Settling down to see what else I should write in the series of posts about how I rebuilt this website, I realised that the main issues now have already been covered. The previous posts in this series have discussed the following:
And throughout the last two, we touched on some other important software engineering topics, such as refactoring your code so that you Don’t Repeat Yourself, and optimising your code when it’s clear that (and where) it is needed.
There are a few other topics to touch on, but I wasn’t sure they warranted a full post each, so this post is on a couple of those issues, and any other odds and ends that spring to mind whilst I am writing it.
Firstly, the old blog was not at all responsive: in web front-end terms, that means it didn’t mould itself to fit the needs of the users and their devices. Rather, it expected the world to all use a monitor the same size as mine, and if they didn’t, then tough. When I wrote the last designs the majority of the traffic the site was receiving was from people on regular computers; nowadays, that has changed completely.
However, the reason that this isn’t a particularly exciting topic to write about is that I didn’t learn any new skills or dive into interesting new programming techniques. I went the straightforward route, installed Bootstrap 4.5, and went from there. Now, I should say, using Bootstrap doesn’t magically mean your site will become responsive overnight; in fact, it’s very straightforward to accidentally write an entirely non-responsive website. Responsiveness needs carefully planning. However, with that careful planning, and some careful use of the Bootstrap CSS layout classes, I achieved the following aims:
- The source code is laid out so that the main content of the page always comes before the sidebars in the code, wherever the sidebars are actually displayed. This didn’t matter so much on this blog, but on the Garden Blog, which on desktop screens has sidebars on both sides of the page, it does need to be specifically coded. Bootstrap’s layout classes, though, allow you to separate the order in which columns appear on a page from the order in which they appear in the code.
- More importantly, the sidebars move about depending on page width. If you view this site on a desktop screen it has a menu sidebar over on the right. On a narrow mobile screen, the sidebar content is down below at the bottom of the page.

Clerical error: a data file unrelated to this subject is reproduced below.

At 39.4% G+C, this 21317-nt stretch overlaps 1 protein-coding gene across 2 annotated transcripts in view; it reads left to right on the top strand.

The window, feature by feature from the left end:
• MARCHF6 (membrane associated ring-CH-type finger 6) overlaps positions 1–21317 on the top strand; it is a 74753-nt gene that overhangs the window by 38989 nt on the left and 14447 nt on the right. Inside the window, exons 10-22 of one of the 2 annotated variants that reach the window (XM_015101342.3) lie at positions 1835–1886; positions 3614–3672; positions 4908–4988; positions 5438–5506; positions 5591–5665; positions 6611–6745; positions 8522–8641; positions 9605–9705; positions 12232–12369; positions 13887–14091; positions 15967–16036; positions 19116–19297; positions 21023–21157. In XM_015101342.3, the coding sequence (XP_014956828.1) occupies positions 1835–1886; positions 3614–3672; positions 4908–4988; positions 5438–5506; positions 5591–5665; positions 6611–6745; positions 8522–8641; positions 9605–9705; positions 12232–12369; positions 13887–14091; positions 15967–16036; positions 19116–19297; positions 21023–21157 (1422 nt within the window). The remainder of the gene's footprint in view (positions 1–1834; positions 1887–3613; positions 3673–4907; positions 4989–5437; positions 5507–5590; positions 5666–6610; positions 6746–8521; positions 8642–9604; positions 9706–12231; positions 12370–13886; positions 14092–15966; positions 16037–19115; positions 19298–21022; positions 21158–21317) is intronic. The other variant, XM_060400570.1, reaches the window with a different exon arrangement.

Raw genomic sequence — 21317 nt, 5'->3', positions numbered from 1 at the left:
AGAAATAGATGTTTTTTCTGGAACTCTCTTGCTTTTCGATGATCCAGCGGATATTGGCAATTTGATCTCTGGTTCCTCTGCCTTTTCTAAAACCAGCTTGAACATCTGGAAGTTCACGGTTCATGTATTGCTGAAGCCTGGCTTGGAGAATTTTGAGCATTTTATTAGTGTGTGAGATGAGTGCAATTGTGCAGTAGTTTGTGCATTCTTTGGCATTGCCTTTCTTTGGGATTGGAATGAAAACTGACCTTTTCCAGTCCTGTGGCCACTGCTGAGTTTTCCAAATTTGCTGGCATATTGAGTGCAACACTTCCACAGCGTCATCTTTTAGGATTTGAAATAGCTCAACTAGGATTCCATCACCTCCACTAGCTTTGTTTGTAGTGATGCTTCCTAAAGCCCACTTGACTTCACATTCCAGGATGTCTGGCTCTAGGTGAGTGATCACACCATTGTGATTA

- The font resizes based on screen size for easier reading on small screens. You can’t do this with Bootstrap itself; this required
@mediaselectors in the CSS code with breakpoints chosen to match the Bootstrap ones (which, fortunately, are clearly documented).
- Content images (as opposed to what you could call “structural images”) have
max-width: 100%;set. Without this, if the image is bigger than the computed pixel size of the content column, your mobile browser will likely rescale things to get the whole image on screen, so the content column (and the text in it) will become too narrow to read.
On the last point, manual intervention is still required on a couple of types of content. Embedded YouTube videos like in this post need to have the embed code manually edited, and very long lines of text without spaces need to have soft hyphens or zero-width spaces inserted, in order to stop the same thing happening. The latter usually occurs in example code, where zero-width spaces are more appropriate than soft hyphens. All in all though, I’ve managed to produce something that is suitably responsive 95% of the time.
The other point that is worth writing about is the build process of the site. As Wintersmith is a static site generator, every change to the site needs the static files to be built and deployed. The files from the previous version need to be deleted (in case any stale ones, that have disappeared completely from the latest iteration of the output, are still lying about) and then Wintersmith is run to generate the new version. You could do this very simply with a one-liner: